But where were those larger cup sizes? I searched the rack for the particular style, and nothing. I searched to see if there were a different rack specifically for the larger cup sizes, and still nothing. I asked the lovely saleslady where those bras might be. I was stunned by the answer.

“Oh, you have to go online for those.”

Wait, what?

The feature that is specially tagged on these bras is not available at the location of said tags? I have to go online to buy what is advertised in the store? Let’s go through that step by step.

To buy an item from this store, due to its size I must:

  • Pretend to have an understanding of how the product is sized
  • Decide that I want the item
  • Leave the store
  • Go home or go to a place with a computer and internet connection
  • Find the online store
  • Find the item I desire (which means having noted the item’s name, or else I’m just hunting endlessly in the catalog)
  • Order by that size I’m supposed to hope works.
  • Pay for delivery.
  • Wait for delivery
  • Hope it fits.
  • Deal with it if the item doesn’t fit.

I’ve done a lot of retail work, and if you want a customer to do this when you already had them in the store, ready to buy, you’re just about guaranteed to lose the sale. Personally, it makes me feel like this:

I don't have enough Middle Fingers

Because your larger-busted customers wouldn’t actually want to, y’know, try those bras on before buying, would they?

The last time I dealt with this was at Abercrombie; They used to have some amazing low-rise flare leg jeans and cords, but the last time I set foot in the store, the corresponding rack had a little sign on it which stated that size 12’s could only be purchased online. It might as well have said “WE HATE FATTIES!” and certainly delivered the impression that they did not care to have women who were at the top end of the available sizes but still smaller than the average American woman wear their items.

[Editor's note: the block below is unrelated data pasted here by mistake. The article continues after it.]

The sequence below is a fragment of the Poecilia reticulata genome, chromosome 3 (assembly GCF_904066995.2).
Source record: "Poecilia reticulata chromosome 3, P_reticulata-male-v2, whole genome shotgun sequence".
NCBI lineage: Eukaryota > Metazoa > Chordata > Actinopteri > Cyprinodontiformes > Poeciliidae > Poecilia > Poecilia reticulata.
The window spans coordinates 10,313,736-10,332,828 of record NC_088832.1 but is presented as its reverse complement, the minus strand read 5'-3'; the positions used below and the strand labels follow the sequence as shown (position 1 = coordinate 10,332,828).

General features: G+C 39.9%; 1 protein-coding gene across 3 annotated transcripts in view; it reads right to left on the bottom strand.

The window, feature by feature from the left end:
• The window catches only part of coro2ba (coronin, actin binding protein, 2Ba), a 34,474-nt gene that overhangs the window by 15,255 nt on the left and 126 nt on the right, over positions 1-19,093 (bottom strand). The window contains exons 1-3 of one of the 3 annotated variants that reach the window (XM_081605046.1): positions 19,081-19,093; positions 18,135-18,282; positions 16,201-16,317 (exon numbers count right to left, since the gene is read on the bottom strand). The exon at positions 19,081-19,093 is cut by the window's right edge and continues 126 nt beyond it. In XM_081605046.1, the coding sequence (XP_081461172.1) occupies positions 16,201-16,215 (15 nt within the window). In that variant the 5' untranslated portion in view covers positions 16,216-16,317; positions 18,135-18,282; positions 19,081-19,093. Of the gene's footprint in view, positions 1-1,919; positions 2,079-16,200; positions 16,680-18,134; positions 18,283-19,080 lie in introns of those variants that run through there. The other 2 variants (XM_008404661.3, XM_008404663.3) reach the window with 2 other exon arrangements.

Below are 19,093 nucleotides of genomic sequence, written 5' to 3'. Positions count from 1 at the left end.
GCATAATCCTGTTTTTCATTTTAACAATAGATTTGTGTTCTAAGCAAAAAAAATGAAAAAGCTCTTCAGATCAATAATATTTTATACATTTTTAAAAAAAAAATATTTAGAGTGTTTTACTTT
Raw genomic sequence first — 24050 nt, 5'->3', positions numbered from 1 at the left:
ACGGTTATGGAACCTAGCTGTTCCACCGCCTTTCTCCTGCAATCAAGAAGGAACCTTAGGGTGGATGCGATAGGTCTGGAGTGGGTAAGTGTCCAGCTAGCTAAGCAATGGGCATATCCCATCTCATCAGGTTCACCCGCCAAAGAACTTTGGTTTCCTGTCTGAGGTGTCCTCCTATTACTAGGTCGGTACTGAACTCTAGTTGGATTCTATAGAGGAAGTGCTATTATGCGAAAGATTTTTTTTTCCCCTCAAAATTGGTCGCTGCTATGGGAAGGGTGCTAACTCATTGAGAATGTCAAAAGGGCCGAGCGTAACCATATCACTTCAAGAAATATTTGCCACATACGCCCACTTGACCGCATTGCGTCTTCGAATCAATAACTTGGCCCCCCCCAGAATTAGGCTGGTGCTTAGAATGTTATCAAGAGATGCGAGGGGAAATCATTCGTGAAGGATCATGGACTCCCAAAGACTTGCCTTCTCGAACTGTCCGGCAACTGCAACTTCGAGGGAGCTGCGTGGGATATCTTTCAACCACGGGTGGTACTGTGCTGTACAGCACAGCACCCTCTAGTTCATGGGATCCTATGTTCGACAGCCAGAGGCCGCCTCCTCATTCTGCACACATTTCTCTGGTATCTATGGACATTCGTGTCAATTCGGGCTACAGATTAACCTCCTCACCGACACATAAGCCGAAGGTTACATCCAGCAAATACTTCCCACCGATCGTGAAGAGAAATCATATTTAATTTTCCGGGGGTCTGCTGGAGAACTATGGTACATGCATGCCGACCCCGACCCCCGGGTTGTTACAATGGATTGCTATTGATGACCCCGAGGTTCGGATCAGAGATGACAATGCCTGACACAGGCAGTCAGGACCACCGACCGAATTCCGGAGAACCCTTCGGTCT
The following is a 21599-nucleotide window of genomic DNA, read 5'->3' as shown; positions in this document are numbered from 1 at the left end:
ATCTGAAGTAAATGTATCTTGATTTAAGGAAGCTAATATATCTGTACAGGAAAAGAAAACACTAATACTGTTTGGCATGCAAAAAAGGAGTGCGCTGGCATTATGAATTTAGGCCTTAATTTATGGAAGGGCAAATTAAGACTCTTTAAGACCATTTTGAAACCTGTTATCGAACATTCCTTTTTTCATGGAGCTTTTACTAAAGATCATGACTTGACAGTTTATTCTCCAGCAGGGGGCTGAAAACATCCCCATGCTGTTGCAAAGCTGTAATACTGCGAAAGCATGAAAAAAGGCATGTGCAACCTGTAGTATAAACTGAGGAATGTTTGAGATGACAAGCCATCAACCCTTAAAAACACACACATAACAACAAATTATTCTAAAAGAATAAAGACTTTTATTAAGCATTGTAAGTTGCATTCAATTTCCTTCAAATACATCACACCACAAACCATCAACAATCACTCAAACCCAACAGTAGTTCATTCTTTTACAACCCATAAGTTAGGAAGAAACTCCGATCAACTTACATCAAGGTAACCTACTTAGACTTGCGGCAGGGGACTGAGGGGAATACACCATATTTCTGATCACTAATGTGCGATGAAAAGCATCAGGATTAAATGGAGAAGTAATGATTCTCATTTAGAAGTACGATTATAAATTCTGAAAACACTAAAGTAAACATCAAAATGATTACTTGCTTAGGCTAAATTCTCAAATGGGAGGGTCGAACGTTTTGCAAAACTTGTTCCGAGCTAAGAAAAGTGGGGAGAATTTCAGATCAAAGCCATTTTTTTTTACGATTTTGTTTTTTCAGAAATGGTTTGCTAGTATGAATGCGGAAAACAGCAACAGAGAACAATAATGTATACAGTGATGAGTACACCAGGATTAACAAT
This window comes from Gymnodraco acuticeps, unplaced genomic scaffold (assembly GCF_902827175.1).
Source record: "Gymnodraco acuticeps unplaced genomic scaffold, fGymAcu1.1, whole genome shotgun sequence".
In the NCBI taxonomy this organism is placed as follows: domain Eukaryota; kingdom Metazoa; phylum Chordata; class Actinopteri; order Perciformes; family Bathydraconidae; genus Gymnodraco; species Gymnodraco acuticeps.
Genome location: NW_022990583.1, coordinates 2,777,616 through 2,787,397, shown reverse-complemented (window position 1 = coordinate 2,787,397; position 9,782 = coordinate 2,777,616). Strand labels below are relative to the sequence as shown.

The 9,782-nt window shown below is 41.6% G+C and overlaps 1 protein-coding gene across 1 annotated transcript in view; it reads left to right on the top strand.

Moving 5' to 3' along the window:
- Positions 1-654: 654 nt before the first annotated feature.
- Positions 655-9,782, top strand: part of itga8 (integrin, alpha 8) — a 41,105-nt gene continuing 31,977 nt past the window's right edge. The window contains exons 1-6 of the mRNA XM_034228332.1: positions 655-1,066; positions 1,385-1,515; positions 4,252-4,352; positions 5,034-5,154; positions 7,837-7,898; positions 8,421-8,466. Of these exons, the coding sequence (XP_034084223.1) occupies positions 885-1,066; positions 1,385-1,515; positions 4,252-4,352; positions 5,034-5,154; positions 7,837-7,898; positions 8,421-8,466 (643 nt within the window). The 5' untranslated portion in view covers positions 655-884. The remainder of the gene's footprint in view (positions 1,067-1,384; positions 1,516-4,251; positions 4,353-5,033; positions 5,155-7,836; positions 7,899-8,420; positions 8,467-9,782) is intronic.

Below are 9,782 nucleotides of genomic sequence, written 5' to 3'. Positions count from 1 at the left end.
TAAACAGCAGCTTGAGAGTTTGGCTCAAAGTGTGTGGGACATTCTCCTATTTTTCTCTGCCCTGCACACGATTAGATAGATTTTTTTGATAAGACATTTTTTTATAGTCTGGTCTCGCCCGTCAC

I can expect that sort of opinion and treatment from an elitist and sizeist chain whose signature ad look includes buff boys and teeny girls, all white of course. But from a store for plus-sized women? Sizeism has no place there. None.

The salesperson was lovely, and also helpfully said that I could purchase in-store, that they would ship to my house for free, and I could return items to the store directly. I thought I’d go online and have a look at a size chart, select my best sister size option and order the next time I was in the area.

Surprise! I find that my two favorite prints – the pink and black tapestry and the blue with black polka dots – are not available in F, G, and H. The size chart is grayed in those sizes for these items.

Apparently, this bears repeating:

I don't have enough Middle Fingers

I don’t have enough Middle Fingers







Lane Bryant has failed to make me their customer. Again.

Frugal Pinup – An ongoing discussion on looking great affordably

My whole life I’ve been utterly broke. First, it was when I was a child and had no choice. Then, it was when I was a teen, and I had little earning power as an unskilled worker. Now, I’ve just been in the habit of being broke for so long that I assume that I’m still broke, and deserve to be. That last bit just isn’t helping.